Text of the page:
Forward 20 years later (since the paralysis).

I was looking in the mirror. I had never adjusted to the way I looked, the way the paralysis looked. Strangers still stared, children often looking at me, winking back, mimicing what they thought I was doing: the eye closing, seemingly trying to meet my mouth as it forced itself upward. People asked me "Did you have a stroke?" I was sick and tired of it. My face looked back at me. A thought hit, taking me by surprise. What if I tried to exercise it? Maybe I could fix the smile.

Everyday I forced the left side of my mouth to move upward. I used my hand to move it passively. Actively I struggled, my whole body tightening, forcing some mouth movement. It was not very effective - at first, or at second, or at third, but, little by very little I noticed movement. I was beginning to have a smile on that side. I had not seen my pain doc. for six months. The first thing he said as he walked into the exam room was "Your mouth is moving more." He could not have said anything better.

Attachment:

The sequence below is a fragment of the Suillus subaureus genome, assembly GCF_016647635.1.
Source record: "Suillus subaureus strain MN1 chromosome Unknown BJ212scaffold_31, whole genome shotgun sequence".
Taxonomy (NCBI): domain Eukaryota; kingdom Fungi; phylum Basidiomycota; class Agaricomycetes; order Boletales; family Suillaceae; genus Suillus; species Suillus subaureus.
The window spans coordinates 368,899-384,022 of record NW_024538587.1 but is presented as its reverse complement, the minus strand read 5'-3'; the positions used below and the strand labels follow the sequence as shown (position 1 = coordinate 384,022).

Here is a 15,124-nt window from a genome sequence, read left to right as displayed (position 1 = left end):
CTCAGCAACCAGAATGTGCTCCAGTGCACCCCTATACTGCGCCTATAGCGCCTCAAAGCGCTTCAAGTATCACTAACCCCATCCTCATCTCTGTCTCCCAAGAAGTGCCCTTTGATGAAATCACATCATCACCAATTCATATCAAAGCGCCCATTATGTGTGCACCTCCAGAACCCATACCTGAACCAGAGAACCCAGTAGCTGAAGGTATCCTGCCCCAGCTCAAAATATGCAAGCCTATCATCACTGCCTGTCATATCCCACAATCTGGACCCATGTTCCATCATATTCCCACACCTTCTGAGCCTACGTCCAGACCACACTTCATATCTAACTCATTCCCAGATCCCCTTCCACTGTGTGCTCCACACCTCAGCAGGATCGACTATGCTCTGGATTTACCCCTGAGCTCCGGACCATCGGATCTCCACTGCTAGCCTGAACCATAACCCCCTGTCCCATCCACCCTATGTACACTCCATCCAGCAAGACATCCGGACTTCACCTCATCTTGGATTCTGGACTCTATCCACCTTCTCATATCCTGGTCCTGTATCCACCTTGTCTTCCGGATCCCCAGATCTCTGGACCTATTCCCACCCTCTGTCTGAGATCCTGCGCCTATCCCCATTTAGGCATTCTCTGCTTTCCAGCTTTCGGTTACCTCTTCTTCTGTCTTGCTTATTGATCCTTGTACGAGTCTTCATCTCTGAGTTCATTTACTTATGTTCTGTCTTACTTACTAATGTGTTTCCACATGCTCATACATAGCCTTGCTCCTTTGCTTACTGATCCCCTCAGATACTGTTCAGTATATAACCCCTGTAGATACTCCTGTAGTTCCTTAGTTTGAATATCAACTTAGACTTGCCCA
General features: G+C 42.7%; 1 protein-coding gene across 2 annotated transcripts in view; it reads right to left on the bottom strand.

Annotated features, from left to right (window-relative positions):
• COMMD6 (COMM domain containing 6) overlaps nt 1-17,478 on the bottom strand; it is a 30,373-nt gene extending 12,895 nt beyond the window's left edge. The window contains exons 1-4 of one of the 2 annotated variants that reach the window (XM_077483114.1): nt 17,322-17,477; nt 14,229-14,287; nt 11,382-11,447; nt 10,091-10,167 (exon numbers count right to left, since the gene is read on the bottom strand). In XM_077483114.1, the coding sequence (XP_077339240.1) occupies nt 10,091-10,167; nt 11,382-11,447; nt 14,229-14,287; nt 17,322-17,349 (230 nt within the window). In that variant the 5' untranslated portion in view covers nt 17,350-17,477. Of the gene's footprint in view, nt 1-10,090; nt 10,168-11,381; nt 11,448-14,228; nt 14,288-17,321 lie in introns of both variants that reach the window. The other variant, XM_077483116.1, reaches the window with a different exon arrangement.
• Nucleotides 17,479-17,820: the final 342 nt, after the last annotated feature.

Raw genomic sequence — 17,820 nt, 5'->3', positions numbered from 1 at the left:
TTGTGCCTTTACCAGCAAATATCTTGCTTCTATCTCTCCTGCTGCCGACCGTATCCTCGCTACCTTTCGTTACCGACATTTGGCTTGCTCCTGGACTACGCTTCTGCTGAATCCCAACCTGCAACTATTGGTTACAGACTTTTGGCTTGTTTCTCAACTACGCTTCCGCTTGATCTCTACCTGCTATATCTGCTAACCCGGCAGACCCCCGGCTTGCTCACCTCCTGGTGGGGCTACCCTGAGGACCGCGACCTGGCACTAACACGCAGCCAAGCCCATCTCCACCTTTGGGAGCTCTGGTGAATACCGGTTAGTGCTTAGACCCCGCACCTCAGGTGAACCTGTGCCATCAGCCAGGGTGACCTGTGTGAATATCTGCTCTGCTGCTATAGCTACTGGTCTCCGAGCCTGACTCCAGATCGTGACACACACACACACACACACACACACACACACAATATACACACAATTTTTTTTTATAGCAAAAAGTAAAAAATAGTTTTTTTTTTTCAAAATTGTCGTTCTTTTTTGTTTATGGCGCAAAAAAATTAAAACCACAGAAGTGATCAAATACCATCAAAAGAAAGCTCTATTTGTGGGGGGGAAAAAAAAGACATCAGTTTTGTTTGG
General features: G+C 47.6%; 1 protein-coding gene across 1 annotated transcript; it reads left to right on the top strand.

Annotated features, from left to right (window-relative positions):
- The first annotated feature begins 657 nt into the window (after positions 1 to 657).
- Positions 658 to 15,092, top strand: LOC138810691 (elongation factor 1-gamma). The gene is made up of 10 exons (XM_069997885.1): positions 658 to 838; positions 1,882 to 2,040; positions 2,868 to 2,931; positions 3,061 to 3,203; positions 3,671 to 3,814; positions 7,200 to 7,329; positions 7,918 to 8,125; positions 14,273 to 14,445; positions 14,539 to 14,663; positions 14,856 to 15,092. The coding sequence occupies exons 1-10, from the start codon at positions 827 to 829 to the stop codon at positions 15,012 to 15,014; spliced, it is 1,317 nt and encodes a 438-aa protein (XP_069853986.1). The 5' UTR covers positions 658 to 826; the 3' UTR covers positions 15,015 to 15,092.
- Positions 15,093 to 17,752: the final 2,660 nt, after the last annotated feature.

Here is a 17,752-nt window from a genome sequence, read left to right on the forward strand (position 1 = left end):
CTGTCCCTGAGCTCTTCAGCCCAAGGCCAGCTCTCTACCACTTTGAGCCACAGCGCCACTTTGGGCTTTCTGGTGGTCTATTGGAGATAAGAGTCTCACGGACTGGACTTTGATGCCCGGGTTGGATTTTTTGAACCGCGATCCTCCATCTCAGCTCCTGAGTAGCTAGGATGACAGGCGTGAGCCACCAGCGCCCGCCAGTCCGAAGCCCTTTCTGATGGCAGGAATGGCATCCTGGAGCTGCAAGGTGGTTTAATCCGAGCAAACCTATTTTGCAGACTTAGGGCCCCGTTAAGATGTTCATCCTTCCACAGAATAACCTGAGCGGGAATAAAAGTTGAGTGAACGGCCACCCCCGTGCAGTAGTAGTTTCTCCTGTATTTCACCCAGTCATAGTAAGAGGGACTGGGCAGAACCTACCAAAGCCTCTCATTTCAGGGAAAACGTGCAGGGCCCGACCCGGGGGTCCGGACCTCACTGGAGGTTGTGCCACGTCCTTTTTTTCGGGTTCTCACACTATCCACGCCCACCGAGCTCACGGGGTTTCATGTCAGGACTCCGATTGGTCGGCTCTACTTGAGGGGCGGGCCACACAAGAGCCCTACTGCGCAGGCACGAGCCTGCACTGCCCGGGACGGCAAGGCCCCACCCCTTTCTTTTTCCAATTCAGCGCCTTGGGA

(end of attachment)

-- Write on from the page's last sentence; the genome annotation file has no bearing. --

The forehead on the left side does not move at all. I am working as hard on that. Very slightly the eye brow is starting to move, almost imperceptible but definitely moving. Part of the proof is that the area of the very visible atrophy next to my eye, is starting to fill out.

They said nothing or that it could not be done. But I am doing it.

Sometimes we have to go past what the doctors tell us, when they cannot or do not think out of the box, we have to find the creativity within ourselves. And it may be that it can be done, and we are doing it.